The brains of soldiers directly controlling weapons systems? Electrical stimulation to improve brain function and alertness in the army? This isn’t the blurb of a science fiction novel, but a future we could see for the military within the next ten years.
Scientists from the UK’s Royal Society have published a paper detailing developments in the area of neuroscience (science dealing with the brain) that could have security or military applications.
“This new knowledge (of neuroscience) suggests a number of potential military and law enforcement applications. These can be divided into two main goals: performance enhancement, i.e. improving the efficiency of one’s own forces, and performance degradation, i.e. diminishing the performance of one’s enemy,” the Royal Society paper says.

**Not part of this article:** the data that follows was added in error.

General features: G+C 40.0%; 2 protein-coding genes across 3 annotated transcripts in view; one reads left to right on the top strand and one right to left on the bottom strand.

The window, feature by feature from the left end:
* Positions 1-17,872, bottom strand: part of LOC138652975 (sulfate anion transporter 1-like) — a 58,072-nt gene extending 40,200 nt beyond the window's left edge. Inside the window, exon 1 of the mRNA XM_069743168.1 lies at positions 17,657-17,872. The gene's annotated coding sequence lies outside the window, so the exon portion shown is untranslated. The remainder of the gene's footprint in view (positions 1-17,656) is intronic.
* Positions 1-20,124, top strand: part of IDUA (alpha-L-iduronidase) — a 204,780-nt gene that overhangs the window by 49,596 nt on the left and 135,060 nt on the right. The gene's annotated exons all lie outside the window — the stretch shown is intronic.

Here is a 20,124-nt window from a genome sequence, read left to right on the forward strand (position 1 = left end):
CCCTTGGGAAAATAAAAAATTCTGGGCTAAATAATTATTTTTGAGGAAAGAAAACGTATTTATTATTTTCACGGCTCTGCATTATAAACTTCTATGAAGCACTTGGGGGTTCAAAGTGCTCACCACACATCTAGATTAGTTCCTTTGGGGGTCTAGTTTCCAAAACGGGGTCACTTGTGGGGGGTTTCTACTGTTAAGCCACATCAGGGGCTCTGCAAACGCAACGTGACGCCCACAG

One such development is the use of transcranial direct current stimulation (tDCS) which, in one experiment, increased the test subject detection accuracy of threats like snipers in a virtual reality setting up to twice as fast as those who did not receive the stimulation.
The report also details the potential use of neural interface systems, where brain signals are communicated to machines to operate them. This technology builds on research allowing humans to operate mechanical limbs or computers through brain power.
“The ability to control a machine directly with the human brain could, for example, provide the potential to remotely operate robots or unmanned vehicles in hostile territory,” the paper says.
The research also describes potential neuroscience approaches to degradation of an enemy’s performance, among them anaesthetics and sedatives.